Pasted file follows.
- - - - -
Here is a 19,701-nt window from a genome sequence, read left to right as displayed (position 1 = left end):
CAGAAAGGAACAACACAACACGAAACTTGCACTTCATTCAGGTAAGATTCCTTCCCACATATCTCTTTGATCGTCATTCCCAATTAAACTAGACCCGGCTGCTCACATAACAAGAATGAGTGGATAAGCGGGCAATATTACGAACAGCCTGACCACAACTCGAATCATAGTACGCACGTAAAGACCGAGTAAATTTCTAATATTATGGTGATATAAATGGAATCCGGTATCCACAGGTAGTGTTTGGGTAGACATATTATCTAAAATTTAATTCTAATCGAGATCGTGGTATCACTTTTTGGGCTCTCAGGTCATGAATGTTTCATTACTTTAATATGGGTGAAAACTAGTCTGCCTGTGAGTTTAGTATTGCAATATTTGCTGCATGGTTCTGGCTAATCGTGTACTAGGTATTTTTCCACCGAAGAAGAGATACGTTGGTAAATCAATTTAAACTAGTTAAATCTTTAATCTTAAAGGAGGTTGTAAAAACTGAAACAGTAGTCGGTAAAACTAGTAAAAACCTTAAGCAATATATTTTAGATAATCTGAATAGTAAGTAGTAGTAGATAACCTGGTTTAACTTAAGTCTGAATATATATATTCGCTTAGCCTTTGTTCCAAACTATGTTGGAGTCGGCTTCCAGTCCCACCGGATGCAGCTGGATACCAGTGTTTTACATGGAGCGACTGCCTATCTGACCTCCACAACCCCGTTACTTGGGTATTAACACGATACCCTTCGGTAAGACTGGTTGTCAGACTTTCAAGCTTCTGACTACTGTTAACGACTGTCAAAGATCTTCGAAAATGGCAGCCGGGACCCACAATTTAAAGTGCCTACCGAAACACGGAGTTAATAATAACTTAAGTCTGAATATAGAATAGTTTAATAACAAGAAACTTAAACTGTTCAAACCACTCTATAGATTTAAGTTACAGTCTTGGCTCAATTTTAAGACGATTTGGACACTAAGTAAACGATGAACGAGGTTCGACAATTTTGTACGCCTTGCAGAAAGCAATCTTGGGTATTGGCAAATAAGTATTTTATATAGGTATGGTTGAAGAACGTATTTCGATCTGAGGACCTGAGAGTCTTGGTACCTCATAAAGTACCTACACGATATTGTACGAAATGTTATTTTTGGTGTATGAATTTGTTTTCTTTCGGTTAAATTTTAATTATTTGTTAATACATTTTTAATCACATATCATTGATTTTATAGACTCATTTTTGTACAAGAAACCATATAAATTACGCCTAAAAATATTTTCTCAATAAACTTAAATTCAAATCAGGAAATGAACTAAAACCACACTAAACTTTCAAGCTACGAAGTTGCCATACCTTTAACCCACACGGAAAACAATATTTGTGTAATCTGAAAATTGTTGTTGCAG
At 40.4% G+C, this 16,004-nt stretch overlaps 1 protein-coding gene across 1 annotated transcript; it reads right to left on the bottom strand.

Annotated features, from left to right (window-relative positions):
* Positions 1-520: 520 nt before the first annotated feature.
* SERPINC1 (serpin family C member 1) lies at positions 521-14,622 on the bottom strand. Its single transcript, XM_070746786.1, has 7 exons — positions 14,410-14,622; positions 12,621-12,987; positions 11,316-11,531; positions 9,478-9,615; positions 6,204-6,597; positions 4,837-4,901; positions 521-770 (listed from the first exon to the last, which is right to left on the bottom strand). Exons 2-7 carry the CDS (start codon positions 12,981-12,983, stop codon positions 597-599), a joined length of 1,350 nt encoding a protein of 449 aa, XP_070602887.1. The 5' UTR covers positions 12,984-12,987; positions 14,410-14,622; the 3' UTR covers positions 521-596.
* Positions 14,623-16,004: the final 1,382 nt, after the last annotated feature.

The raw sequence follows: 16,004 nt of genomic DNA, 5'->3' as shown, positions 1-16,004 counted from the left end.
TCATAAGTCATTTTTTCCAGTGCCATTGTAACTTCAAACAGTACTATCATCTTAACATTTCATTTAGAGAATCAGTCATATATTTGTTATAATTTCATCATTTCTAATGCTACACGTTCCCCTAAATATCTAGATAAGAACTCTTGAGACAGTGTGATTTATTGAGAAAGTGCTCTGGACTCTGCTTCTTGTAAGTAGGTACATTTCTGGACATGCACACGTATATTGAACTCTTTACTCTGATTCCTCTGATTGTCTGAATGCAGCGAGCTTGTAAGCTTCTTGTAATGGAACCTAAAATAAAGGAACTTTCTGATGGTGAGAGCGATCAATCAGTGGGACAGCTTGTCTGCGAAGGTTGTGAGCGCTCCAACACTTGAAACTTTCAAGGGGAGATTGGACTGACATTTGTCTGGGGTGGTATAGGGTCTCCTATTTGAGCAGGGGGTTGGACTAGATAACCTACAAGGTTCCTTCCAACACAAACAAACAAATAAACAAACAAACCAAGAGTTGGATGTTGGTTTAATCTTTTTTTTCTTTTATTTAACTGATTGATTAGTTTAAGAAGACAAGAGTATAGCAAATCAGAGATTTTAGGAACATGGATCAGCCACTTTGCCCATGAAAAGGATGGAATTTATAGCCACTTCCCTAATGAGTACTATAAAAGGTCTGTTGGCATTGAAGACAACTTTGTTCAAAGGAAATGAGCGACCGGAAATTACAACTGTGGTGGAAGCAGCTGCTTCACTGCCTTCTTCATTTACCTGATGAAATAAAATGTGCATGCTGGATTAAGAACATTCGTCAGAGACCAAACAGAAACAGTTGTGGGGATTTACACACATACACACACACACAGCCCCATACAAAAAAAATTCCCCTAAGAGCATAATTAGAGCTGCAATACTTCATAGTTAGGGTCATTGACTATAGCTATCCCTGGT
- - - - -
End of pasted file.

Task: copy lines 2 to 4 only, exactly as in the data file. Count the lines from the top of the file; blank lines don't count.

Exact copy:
CAGAAAGGAACAACACAACACGAAACTTGCACTTCATTCAGGTAAGATTCCTTCCCACATATCTCTTTGATCGTCATTCCCAATTAAACTAGACCCGGCTGCTCACATAACAAGAATGAGTGGATAAGCGGGCAATATTACGAACAGCCTGACCACAACTCGAATCATAGTACGCACGTAAAGACCGAGTAAATTTCTAATATTATGGTGATATAAATGGAATCCGGTATCCACAGGTAGTGTTTGGGTAGACATATTATCTAAAATTTAATTCTAATCGAGATCGTGGTATCACTTTTTGGGCTCTCAGGTCATGAATGTTTCATTACTTTAATATGGGTGAAAACTAGTCTGCCTGTGAGTTTAGTATTGCAATATTTGCTGCATGGTTCTGGCTAATCGTGTACTAGGTATTTTTCCACCGAAGAAGAGATACGTTGGTAAATCAATTTAAACTAGTTAAATCTTTAATCTTAAAGGAGGTTGTAAAAACTGAAACAGTAGTCGGTAAAACTAGTAAAAACCTTAAGCAATATATTTTAGATAATCTGAATAGTAAGTAGTAGTAGATAACCTGGTTTAACTTAAGTCTGAATATATATATTCGCTTAGCCTTTGTTCCAAACTATGTTGGAGTCGGCTTCCAGTCCCACCGGATGCAGCTGGATACCAGTGTTTTACATGGAGCGACTGCCTATCTGACCTCCACAACCCCGTTACTTGGGTATTAACACGATACCCTTCGGTAAGACTGGTTGTCAGACTTTCAAGCTTCTGACTACTGTTAACGACTGTCAAAGATCTTCGAAAATGGCAGCCGGGACCCACAATTTAAAGTGCCTACCGAAACACGGAGTTAATAATAACTTAAGTCTGAATATAGAATAGTTTAATAACAAGAAACTTAAACTGTTCAAACCACTCTATAGATTTAAGTTACAGTCTTGGCTCAATTTTAAGACGATTTGGACACTAAGTAAACGATGAACGAGGTTCGACAATTTTGTACGCCTTGCAGAAAGCAATCTTGGGTATTGGCAAATAAGTATTTTATATAGGTATGGTTGAAGAACGTATTTCGATCTGAGGACCTGAGAGTCTTGGTACCTCATAAAGTACCTACACGATATTGTACGAAATGTTATTTTTGGTGTATGAATTTGTTTTCTTTCGGTTAAATTTTAATTATTTGTTAATACATTTTTAATCACATATCATTGATTTTATAGACTCATTTTTGTACAAGAAACCATATAAATTACGCCTAAAAATATTTTCTCAATAAACTTAAATTCAAATCAGGAAATGAACTAAAACCACACTAAACTTTCAAGCTACGAAGTTGCCATACCTTTAACCCACACGGAAAACAATATTTGTGTAATCTGAAAATTGTTGTTGCAG
At 40.4% G+C, this 16,004-nt stretch overlaps 1 protein-coding gene across 1 annotated transcript; it reads right to left on the bottom strand.

Annotated features, from left to right (window-relative positions):